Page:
Shelter Scotland seeks public support for court action against Glasgow City Council

Shelter Scotland seeks public support for court action against Glasgow City Council

Graeme Brown

Shelter Scotland is preparing to take Glasgow City Council to court unless it ends the practice of “unlawfully” denying homeless people temporary accommodation.

The charity has outlined its intention to seek a judicial review in a solicitor’s letter delivered today. The letter was hand-delivered by a delegation of formerly homeless people who are inviting the public to join the court action.

The threat of judicial review follows repeated engagement by Shelter Scotland with Glasgow City Council councillors and officials over several years to raise concerns about ‘gatekeeping’ activity and failures within the city’s homelessness services.

Graeme Brown, director of Shelter Scotland, said: “Quite simply, enough is enough. The facts are clear; Glasgow City Council is breaking the law; homeless people are being forced onto the streets; officials are unable or unwilling to tackle the problem; and the numbers are getting worse not better.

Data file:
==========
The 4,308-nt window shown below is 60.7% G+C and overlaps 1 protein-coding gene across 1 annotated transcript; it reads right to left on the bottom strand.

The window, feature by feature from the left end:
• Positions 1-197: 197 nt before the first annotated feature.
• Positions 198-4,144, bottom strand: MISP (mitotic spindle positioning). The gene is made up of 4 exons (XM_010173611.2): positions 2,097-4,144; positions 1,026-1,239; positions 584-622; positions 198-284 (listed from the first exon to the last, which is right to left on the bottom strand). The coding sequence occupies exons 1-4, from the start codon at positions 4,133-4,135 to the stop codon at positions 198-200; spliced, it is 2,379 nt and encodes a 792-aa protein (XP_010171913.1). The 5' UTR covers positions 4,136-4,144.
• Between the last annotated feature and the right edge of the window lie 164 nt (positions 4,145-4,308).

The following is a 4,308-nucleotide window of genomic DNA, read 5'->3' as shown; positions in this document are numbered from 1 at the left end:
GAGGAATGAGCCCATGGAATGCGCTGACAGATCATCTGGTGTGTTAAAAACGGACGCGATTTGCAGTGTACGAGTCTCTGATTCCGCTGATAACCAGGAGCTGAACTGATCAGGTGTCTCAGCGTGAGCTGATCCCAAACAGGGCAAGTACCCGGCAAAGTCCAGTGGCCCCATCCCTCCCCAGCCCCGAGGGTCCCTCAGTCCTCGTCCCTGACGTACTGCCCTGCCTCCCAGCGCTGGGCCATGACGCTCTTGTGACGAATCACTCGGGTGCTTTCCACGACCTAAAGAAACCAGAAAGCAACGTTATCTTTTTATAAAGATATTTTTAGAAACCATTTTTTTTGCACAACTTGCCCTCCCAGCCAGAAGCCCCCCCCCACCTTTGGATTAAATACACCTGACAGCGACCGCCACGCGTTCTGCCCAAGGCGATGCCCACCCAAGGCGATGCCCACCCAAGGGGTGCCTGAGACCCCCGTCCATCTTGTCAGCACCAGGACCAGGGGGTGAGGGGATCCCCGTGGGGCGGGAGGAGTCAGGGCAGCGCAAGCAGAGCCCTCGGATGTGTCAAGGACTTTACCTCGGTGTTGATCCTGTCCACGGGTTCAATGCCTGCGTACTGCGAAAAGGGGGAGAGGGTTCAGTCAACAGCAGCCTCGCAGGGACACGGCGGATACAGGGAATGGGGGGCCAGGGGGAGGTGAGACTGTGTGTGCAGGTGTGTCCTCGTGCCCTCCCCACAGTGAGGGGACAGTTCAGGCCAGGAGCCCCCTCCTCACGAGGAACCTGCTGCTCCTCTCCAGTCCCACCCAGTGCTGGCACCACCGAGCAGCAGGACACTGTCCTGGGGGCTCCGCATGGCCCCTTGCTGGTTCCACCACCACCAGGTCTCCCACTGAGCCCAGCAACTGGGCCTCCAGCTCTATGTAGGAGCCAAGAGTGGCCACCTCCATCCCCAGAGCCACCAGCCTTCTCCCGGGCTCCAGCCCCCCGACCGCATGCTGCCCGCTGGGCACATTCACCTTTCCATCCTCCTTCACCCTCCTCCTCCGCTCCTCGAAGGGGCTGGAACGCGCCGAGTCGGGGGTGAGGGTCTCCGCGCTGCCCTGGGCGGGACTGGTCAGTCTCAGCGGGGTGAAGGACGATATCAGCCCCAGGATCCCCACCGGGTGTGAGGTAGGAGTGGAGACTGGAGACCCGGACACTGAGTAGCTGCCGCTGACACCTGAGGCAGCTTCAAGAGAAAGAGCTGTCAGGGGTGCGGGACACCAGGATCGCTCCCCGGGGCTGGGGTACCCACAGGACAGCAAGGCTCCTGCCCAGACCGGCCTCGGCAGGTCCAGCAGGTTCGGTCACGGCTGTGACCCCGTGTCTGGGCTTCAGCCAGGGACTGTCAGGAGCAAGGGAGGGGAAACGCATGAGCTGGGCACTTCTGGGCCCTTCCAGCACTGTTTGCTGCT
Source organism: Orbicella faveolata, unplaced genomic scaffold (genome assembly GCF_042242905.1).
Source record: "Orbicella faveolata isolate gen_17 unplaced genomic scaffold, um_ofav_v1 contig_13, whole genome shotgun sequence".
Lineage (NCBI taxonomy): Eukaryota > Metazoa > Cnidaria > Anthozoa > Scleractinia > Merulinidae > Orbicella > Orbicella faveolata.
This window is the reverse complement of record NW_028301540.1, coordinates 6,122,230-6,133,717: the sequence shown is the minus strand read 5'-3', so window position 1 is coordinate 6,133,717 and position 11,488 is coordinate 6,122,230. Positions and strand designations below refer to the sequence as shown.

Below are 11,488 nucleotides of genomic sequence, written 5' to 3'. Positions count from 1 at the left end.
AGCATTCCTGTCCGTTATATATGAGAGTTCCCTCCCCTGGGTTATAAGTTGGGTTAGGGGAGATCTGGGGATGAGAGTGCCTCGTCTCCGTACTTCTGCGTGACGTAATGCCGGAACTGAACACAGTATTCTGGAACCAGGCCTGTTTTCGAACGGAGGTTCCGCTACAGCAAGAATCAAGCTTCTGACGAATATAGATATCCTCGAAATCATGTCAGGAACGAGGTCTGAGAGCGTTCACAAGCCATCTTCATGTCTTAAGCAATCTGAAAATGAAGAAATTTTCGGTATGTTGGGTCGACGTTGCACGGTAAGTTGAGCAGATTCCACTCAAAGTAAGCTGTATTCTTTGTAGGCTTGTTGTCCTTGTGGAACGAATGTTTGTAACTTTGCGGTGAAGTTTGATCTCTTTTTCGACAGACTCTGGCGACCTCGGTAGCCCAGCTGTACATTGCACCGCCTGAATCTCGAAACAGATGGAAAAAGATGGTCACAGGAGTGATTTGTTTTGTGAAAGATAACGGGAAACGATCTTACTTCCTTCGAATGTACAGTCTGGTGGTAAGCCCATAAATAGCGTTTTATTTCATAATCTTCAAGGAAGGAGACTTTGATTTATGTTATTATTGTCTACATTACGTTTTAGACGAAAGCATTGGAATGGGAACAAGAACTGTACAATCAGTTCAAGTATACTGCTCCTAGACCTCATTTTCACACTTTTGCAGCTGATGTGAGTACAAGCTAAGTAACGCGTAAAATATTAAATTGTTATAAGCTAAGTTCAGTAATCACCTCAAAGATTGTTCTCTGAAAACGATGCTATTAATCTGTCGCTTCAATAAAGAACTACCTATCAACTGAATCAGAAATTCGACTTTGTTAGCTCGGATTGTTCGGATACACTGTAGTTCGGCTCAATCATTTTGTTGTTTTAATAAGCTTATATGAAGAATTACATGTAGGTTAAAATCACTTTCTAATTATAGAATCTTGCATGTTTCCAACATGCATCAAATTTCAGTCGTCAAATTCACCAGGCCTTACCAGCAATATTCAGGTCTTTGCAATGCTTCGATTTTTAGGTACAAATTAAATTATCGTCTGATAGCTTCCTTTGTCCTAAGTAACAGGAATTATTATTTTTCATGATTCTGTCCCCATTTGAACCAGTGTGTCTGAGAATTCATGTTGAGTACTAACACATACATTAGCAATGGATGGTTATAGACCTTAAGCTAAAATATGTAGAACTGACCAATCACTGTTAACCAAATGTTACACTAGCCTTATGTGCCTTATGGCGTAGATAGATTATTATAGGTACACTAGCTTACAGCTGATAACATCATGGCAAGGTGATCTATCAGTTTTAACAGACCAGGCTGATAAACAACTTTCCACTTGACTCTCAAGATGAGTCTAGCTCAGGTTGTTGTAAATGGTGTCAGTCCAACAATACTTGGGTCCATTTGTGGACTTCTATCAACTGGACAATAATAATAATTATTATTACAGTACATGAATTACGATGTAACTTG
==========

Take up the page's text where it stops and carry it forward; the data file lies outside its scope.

“This is a Glasgow problem that needs leadership from the top to tackle. When Shelter Scotland supporters protested outside the City Chambers last year, we were hopeful that things would get better. Instead the numbers have gone up during a year when 47 people have died on Glasgow’s streets.”

He added: “Rights are not a privilege – they are a legal entitlement enforceable by law and GCC should not be allowed to disregard the law with impunity. If action is not taken to end this practice and public bodies can pick and choose which laws they wish to follow, then it will undermine citizens’ rights across the board.

“I hope that the City Council will respond positively to our lawyer’s letter today and avoid the need for court, but there may be little choice. If the judicial review goes ahead then Shelter Scotland will ask the court to declare that Glasgow City Council are acting unlawfully and that they should prepare and submit to Scottish Ministers a revised homelessness strategy that puts a plan in place to guarantee temporary accommodation for every homeless person that needs it.”

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